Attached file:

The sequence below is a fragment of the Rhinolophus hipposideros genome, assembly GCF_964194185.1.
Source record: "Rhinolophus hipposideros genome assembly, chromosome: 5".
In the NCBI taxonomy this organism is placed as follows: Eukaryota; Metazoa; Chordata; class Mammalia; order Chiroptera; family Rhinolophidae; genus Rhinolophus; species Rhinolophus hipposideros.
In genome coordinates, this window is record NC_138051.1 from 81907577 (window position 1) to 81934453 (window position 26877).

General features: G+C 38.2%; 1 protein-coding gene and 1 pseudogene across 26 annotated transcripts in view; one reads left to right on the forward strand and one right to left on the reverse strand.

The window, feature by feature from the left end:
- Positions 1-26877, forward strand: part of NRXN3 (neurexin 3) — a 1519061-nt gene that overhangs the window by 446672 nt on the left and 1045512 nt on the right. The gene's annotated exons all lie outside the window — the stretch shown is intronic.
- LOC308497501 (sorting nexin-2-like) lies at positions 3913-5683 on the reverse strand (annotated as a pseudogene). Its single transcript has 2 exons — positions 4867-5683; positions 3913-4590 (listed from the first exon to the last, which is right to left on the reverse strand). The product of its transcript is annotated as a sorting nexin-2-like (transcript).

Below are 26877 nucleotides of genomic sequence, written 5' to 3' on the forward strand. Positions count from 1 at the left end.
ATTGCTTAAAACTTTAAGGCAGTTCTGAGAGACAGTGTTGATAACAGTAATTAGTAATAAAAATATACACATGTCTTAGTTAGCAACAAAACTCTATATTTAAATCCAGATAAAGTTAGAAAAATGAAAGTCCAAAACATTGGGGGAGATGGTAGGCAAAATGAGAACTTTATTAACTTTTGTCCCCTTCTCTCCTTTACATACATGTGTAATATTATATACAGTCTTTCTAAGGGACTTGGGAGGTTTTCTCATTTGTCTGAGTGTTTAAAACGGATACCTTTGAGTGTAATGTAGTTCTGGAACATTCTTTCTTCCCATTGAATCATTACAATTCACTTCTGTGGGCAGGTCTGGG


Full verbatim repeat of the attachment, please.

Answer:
The sequence below is a fragment of the Rhinolophus hipposideros genome, assembly GCF_964194185.1.
Source record: "Rhinolophus hipposideros genome assembly, chromosome: 5".
In the NCBI taxonomy this organism is placed as follows: Eukaryota; Metazoa; Chordata; class Mammalia; order Chiroptera; family Rhinolophidae; genus Rhinolophus; species Rhinolophus hipposideros.
In genome coordinates, this window is record NC_138051.1 from 81907577 (window position 1) to 81934453 (window position 26877).

General features: G+C 38.2%; 1 protein-coding gene and 1 pseudogene across 26 annotated transcripts in view; one reads left to right on the forward strand and one right to left on the reverse strand.

The window, feature by feature from the left end:
- Positions 1-26877, forward strand: part of NRXN3 (neurexin 3) — a 1519061-nt gene that overhangs the window by 446672 nt on the left and 1045512 nt on the right. The gene's annotated exons all lie outside the window — the stretch shown is intronic.
- LOC308497501 (sorting nexin-2-like) lies at positions 3913-5683 on the reverse strand (annotated as a pseudogene). Its single transcript has 2 exons — positions 4867-5683; positions 3913-4590 (listed from the first exon to the last, which is right to left on the reverse strand). The product of its transcript is annotated as a sorting nexin-2-like (transcript).

Below are 26877 nucleotides of genomic sequence, written 5' to 3' on the forward strand. Positions count from 1 at the left end.
ATTGCTTAAAACTTTAAGGCAGTTCTGAGAGACAGTGTTGATAACAGTAATTAGTAATAAAAATATACACATGTCTTAGTTAGCAACAAAACTCTATATTTAAATCCAGATAAAGTTAGAAAAATGAAAGTCCAAAACATTGGGGGAGATGGTAGGCAAAATGAGAACTTTATTAACTTTTGTCCCCTTCTCTCCTTTACATACATGTGTAATATTATATACAGTCTTTCTAAGGGACTTGGGAGGTTTTCTCATTTGTCTGAGTGTTTAAAACGGATACCTTTGAGTGTAATGTAGTTCTGGAACATTCTTTCTTCCCATTGAATCATTACAATTCACTTCTGTGGGCAGGTCTGGG